Rabbi Steve Gutow is president and CEO of the Jewish Council for Public Affairs, president and CEO of the Coalition on the Environment and Jewish Life and the founding executive director of the National Jewish Democratic Council.

  • Samuel T. Lloyd III

    The Rev. Samuel T. Lloyd III is the priest-in-charge at Trinity Church in Boston, an Episcopal church. He was the ninth dean of the Washington National Cathedral, and he preached from the cathedral’s pulpit about global warming and the need for Christians to act. Email him through the contact form on Trinity Church’s website.

    Contact: 617-536-0944.
  • Evonne Marzouk

    Evonne Marzouk is executive director and founder of Canfei Nesharim, an organization of Orthodox Jews committed to preserving the environment. She has spoken widely on Judaism and the environment. She lives in Maryland.

  • David Saperstein

    David Saperstein is an American rabbi, lawyer, and Jewish community leader who served as United States Ambassador-at-Large for International Religious Freedom from 2015 – 2017. He previously served as the director and chief legal counsel at the Union for Reform Judaism‘s Religious Action Center for more than 40 years and as a Commissioner at the U.S. Commission on International Religious Freedom.  He Is one of the founders of the Multi-Faith Neighbors Network. The network seeks to build mutual trust and respect among faith leaders through civic engagement, authentic relationships, and honest dialogue leading to resilient, compassionate, and flourishing communities.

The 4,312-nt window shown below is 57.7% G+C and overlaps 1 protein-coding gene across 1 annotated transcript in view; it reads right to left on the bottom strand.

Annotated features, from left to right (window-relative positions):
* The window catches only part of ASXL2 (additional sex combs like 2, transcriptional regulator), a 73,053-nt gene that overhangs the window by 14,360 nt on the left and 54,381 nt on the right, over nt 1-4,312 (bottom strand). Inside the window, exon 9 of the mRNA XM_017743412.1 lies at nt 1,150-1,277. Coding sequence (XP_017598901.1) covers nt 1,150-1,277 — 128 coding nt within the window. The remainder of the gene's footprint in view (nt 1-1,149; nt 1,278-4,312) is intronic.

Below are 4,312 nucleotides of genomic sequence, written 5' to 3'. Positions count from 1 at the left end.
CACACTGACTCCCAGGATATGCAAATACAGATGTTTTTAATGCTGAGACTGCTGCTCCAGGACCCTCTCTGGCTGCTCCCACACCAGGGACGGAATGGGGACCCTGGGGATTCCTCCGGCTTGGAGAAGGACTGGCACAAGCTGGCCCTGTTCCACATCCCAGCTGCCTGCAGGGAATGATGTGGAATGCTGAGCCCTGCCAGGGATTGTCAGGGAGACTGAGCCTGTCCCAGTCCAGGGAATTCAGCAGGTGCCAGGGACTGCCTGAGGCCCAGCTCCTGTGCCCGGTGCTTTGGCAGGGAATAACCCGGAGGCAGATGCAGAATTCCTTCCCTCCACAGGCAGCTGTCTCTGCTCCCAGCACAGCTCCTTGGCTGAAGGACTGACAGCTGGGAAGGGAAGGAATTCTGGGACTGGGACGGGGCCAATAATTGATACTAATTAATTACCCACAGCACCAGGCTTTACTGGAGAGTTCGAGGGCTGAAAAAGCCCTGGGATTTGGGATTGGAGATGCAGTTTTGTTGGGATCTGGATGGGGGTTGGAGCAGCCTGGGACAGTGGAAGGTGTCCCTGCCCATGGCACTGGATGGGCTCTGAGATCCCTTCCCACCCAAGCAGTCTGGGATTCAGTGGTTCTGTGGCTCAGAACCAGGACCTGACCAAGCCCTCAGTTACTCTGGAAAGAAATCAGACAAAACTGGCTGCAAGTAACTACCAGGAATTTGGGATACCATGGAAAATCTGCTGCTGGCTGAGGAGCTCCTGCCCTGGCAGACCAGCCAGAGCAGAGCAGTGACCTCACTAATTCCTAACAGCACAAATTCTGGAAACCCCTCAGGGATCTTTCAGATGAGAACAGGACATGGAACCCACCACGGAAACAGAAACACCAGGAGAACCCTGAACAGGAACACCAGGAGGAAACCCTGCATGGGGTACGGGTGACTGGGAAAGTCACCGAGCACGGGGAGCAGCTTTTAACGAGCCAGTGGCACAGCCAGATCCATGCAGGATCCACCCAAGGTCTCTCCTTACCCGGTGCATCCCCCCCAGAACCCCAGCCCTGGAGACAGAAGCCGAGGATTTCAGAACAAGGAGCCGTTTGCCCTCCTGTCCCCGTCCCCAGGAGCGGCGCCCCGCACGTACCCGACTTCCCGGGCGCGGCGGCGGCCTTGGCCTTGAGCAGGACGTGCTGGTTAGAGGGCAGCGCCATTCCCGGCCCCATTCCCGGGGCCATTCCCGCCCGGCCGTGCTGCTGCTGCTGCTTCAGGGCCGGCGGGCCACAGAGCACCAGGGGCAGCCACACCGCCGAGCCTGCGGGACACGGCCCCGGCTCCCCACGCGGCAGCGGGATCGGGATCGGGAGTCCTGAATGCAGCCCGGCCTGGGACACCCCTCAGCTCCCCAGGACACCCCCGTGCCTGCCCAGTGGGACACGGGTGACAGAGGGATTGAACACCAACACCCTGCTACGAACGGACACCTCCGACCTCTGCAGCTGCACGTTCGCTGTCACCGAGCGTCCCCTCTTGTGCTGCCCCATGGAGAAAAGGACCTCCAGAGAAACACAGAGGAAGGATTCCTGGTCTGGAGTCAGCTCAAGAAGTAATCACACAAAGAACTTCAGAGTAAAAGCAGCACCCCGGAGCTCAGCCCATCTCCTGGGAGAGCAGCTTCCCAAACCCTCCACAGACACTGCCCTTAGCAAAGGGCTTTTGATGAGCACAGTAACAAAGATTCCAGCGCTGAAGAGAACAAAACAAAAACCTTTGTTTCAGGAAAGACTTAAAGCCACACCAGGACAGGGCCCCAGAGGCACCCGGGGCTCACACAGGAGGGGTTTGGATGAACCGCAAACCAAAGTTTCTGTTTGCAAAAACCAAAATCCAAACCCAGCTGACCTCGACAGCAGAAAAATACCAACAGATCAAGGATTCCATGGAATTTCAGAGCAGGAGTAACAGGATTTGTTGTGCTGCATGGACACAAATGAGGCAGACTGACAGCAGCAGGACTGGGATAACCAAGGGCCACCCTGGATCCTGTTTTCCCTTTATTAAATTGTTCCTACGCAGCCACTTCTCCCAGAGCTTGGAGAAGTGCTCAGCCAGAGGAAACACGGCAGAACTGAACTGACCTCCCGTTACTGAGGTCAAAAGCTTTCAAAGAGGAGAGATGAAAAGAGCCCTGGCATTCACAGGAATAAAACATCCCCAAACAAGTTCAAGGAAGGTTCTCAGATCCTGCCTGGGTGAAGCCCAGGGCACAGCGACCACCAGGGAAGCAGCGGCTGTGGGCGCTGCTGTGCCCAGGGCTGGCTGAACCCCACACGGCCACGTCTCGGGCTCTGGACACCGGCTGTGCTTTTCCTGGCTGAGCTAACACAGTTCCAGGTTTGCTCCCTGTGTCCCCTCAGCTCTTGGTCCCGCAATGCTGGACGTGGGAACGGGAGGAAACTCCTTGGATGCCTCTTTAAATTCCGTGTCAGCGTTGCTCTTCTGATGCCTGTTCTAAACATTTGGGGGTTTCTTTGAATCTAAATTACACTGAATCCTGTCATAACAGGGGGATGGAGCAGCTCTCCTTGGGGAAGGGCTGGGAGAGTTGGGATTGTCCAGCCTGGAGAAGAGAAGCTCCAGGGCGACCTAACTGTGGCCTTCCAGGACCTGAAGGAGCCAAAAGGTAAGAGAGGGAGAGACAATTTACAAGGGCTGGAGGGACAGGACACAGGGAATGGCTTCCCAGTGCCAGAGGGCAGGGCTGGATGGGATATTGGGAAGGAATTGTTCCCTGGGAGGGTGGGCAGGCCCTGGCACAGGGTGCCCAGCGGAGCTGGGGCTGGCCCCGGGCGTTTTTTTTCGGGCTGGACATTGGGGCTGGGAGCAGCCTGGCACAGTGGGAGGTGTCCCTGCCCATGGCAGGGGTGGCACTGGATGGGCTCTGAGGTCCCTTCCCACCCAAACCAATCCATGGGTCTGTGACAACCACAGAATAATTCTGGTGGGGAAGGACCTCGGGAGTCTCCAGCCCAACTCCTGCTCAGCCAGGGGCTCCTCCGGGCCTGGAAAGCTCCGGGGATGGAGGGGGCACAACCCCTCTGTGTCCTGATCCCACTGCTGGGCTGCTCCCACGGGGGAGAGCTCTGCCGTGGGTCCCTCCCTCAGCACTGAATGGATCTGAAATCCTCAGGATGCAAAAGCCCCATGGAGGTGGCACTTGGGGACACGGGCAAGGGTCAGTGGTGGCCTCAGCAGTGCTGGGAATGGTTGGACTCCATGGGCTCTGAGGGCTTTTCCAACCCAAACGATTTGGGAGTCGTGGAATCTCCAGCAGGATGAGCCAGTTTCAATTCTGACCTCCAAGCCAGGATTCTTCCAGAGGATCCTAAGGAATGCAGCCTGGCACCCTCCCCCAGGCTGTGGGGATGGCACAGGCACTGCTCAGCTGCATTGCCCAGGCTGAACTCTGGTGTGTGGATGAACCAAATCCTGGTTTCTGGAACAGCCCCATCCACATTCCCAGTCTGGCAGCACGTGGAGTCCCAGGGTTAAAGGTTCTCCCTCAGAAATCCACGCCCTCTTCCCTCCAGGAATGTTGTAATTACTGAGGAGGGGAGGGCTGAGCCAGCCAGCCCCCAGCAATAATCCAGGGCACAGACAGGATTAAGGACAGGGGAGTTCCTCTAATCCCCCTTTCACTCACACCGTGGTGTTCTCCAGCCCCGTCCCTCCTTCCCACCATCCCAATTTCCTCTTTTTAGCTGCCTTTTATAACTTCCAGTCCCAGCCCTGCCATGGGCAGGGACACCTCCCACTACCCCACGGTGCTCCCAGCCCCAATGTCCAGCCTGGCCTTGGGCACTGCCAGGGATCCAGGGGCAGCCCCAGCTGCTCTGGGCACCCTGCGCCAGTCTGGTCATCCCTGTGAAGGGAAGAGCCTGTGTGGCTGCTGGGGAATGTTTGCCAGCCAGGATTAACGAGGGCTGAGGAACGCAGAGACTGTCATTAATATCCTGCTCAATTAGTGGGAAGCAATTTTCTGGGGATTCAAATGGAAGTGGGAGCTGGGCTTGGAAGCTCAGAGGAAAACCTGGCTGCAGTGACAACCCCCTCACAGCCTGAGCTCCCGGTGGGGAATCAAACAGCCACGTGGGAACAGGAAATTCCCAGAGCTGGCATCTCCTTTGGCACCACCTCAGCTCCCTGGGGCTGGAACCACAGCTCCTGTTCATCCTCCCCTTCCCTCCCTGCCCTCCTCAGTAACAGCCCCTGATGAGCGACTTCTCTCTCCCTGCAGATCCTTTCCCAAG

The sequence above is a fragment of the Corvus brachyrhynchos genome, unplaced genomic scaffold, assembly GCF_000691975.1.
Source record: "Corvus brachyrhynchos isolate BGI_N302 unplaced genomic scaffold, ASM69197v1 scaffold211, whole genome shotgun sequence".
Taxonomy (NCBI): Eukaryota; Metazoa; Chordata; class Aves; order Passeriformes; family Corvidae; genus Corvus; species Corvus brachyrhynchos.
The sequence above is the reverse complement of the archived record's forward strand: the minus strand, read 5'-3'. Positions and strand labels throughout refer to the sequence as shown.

• Dr. Matthew Sleeth

    Dr. Matthew Sleeth is a former emergency room physician who now preaches and teaches widely on faith and the environment. He is based in Lexington, Ky., and is the author of Serve God, Save the Planet: A Christian Call to Action.

  • Arthur Waskow

    Rabbi Arthur Waskow is a Reconstructionist rabbi who is director of the Shalom Center, which promotes activism and education around Jewish environmentalism. He is the author of Down-to-Earth Judaism: Food, Money, Sex and the Rest of Life. Read his essay “Passover as if Earth Really Matters” in the April 2008 online edition of The Nation.

  • Richard Cizik

    The Rev. Richard Cizik is president of the New Evangelical Partnership for the Common Good. He seeks to bring evangelical Christians, researchers and policymakers together to work on issues such as climate change, economic justice and national security.

    He has been a major proponent of creation care.

  • Selena Fox

    Selena Fox is a high priestess and senior minister of Circle Sanctuary, a Wiccan church and pagan resource center near Mount Horeb, Wisconsin. Wicca is a neopagan faith that relies heavily on nature and a belief in some forms of magic and the supernatural.

    One of her group’s main concerns is environmental preservation.

    Contact: 608-924-2216.
  • Robert Royal

    Robert Royal serves as president of the Faith & Reason Institute and editor-in-chief of The Catholic Thing. His books include 1492 and All That: Political Manipulations of History and Reinventing the American People: Unity and Diversity Today.

    He signed the Cornwall Declaration.

  • Louis P. Sheldon

    The Rev. Louis P. Sheldon is chairman of the Traditional Values Coalition and one of the most recognizable names of the religious right.